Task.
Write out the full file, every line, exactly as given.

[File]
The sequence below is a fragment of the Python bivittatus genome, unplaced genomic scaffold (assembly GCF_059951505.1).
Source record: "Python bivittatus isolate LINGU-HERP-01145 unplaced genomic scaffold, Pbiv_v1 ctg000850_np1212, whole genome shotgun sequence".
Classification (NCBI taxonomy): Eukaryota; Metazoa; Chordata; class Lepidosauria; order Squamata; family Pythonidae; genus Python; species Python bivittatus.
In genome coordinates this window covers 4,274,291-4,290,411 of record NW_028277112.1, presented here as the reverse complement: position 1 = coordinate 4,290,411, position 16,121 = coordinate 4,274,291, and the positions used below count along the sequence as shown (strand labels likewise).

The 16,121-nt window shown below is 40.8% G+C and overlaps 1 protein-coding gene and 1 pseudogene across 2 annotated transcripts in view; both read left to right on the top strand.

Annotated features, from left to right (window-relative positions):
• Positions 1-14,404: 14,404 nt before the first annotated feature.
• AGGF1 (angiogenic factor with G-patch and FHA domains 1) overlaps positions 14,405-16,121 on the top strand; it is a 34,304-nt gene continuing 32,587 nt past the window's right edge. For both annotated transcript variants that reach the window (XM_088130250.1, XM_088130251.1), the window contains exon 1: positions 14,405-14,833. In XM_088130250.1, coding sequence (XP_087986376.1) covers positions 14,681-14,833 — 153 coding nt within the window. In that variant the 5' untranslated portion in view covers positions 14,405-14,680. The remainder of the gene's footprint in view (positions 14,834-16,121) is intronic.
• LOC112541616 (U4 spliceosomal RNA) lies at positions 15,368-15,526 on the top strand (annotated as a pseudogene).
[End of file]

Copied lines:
The sequence below is a fragment of the Python bivittatus genome, unplaced genomic scaffold (assembly GCF_059951505.1).
Source record: "Python bivittatus isolate LINGU-HERP-01145 unplaced genomic scaffold, Pbiv_v1 ctg000850_np1212, whole genome shotgun sequence".
Classification (NCBI taxonomy): Eukaryota; Metazoa; Chordata; class Lepidosauria; order Squamata; family Pythonidae; genus Python; species Python bivittatus.
In genome coordinates this window covers 4,274,291-4,290,411 of record NW_028277112.1, presented here as the reverse complement: position 1 = coordinate 4,290,411, position 16,121 = coordinate 4,274,291, and the positions used below count along the sequence as shown (strand labels likewise).

The 16,121-nt window shown below is 40.8% G+C and overlaps 1 protein-coding gene and 1 pseudogene across 2 annotated transcripts in view; both read left to right on the top strand.

Annotated features, from left to right (window-relative positions):
• Positions 1-14,404: 14,404 nt before the first annotated feature.
• AGGF1 (angiogenic factor with G-patch and FHA domains 1) overlaps positions 14,405-16,121 on the top strand; it is a 34,304-nt gene continuing 32,587 nt past the window's right edge. For both annotated transcript variants that reach the window (XM_088130250.1, XM_088130251.1), the window contains exon 1: positions 14,405-14,833. In XM_088130250.1, coding sequence (XP_087986376.1) covers positions 14,681-14,833 — 153 coding nt within the window. In that variant the 5' untranslated portion in view covers positions 14,405-14,680. The remainder of the gene's footprint in view (positions 14,834-16,121) is intronic.
• LOC112541616 (U4 spliceosomal RNA) lies at positions 15,368-15,526 on the top strand (annotated as a pseudogene).